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Web creator criticizes Brazil's local storage plans

Tim Berners-Lee voices concerns over government plans to demand local servers
Written by Angelica Mari, Contributing Writer

World wide web creator Sir Tim Berners-Lee has criticized the Brazilian government's plans to demand that organizations store data locally at a United Nations gathering in Geneva yesterday (5).

Berners-Lee was quoted by newspaper O Estado de São Paulo as saying that the requirements for local data storage, which are part of Brazil's upcoming set of regulations to govern internet use, are an "emotional reaction" to the NSA spying episode and will not have any practical impact in reducing espionage risk.

The statements were made at the launch of the Web We Want campaign, which aims to create a national bill of rights for the internet in every country to protect online freedom. The initiative is led by a coalition of influencers around the world including Joaquim Arruda Falcão, the dean at Fundação Getulio Vargas, one of the most prestigious business schools in Brazil.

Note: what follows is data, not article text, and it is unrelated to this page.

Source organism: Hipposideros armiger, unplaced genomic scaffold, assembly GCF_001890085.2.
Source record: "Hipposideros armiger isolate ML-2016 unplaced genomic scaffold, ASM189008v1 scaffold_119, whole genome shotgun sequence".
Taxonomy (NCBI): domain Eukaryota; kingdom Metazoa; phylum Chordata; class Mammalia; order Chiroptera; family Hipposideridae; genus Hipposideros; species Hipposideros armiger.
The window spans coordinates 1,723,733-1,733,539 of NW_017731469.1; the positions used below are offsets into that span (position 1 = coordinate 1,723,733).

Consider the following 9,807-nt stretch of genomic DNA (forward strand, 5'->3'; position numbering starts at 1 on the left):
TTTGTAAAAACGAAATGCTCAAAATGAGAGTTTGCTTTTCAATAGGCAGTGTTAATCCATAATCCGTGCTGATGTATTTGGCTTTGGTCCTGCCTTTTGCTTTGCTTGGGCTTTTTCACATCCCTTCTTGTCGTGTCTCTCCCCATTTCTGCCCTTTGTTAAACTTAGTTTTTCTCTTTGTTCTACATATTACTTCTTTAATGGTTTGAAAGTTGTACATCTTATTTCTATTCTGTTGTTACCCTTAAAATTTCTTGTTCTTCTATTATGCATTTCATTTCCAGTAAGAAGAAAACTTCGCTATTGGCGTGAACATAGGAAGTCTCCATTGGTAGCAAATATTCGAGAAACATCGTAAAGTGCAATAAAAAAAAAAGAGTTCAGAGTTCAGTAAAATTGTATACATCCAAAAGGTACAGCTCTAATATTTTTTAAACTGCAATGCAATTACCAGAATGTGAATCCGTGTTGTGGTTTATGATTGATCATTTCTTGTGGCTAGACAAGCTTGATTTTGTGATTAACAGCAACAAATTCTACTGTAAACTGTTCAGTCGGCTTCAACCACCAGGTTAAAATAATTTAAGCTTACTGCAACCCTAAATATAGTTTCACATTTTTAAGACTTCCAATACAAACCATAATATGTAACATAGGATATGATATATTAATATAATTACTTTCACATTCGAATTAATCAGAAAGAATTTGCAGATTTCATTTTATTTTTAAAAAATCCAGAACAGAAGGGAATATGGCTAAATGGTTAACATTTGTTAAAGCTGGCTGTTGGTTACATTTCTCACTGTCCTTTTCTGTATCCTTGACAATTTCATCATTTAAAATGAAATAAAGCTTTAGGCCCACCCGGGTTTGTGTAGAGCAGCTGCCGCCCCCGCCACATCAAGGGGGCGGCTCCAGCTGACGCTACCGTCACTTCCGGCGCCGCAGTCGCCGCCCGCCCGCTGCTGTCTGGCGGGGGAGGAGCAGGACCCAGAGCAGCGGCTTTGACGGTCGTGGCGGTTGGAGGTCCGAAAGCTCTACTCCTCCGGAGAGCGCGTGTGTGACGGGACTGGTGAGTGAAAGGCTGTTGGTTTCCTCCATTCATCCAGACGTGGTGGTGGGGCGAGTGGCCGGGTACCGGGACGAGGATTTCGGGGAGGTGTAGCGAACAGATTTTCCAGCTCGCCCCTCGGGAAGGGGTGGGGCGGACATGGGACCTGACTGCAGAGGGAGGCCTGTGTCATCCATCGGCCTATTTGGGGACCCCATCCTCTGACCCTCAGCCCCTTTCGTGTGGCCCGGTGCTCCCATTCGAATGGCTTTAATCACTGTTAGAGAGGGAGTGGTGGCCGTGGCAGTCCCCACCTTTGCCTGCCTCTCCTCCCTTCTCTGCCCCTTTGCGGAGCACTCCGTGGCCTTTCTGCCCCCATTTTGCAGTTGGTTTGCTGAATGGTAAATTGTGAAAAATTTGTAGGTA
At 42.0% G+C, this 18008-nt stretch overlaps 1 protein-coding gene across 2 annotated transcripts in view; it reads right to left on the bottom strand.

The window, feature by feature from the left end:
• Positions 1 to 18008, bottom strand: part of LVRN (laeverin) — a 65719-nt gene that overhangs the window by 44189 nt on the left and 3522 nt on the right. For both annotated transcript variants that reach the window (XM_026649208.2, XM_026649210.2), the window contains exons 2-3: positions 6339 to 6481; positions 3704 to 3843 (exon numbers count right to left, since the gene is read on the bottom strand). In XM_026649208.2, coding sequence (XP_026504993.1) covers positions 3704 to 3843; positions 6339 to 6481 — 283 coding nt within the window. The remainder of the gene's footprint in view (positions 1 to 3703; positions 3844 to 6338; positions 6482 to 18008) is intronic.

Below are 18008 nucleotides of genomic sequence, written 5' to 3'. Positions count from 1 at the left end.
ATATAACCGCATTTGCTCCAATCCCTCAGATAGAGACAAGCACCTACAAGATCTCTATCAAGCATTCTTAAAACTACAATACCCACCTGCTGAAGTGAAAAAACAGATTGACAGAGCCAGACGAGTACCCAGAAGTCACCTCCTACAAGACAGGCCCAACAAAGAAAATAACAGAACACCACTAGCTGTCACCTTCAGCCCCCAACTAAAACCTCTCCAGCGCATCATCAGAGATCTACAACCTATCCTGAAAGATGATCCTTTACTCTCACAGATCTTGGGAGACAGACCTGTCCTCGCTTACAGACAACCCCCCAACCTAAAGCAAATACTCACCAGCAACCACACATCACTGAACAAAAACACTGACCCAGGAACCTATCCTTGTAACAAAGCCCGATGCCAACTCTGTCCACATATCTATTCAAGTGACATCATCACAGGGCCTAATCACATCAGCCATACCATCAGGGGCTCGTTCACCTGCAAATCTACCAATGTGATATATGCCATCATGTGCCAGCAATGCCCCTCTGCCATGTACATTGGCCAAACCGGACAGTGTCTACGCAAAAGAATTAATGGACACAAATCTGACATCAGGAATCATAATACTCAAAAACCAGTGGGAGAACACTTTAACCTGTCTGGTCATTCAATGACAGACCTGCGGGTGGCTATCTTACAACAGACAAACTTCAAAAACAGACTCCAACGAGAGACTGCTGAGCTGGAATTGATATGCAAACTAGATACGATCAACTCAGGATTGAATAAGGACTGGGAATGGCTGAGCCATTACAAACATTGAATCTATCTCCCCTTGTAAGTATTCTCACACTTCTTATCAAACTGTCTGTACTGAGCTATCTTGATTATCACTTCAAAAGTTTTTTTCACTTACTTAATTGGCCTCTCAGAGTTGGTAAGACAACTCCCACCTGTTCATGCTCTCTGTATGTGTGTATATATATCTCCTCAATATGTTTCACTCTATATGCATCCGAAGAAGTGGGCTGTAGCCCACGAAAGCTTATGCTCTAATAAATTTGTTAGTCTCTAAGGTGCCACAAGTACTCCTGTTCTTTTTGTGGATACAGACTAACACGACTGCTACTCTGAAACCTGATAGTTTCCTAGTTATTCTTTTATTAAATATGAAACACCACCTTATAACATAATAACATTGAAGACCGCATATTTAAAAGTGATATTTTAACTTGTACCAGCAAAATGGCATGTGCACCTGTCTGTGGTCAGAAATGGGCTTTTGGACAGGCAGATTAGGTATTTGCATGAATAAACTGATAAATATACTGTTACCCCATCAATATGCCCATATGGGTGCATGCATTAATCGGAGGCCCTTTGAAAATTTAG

The British scientist added that the Brazilian government's plans to demand that data lives only inside the country are not applicable for two reasons. One is related to the difficulty of managing social networks, as well as the fact that the web is based on the principle of not having government controls - meaning that nationalizing servers would not be a good idea.

Berners-Lee pointed out that while the Marco Civil da Internet is generally positive, the requirement to store data locally should be removed.

But Brazilian ministers have affirmed in the last few weeks that the government will not back down on its decision to introduce rules that supposedly increase control for the better and reduce the likelihood of NSA-like spying occurrences.

Meanwhile, corporates are moving to adjust to the possible new realities. Microsoft, for example, has announced this week that it will enable cloud customers in Brazil to store their data locally from next year. Other companies such as Facebook and Google have voiced their disapproval of the proposals.

As I said before in this blog, even the enforcement of stricter rules regarding data protection do not mean that our information is safe. While legislation can help create a safer environment on the web, the law is never going to be ahead of the technology.

We can only hope that Brazil's politicians and their advisors can realize that - before voting an ill-conceived set of regulations that is utterly irrelevant in this day and age.

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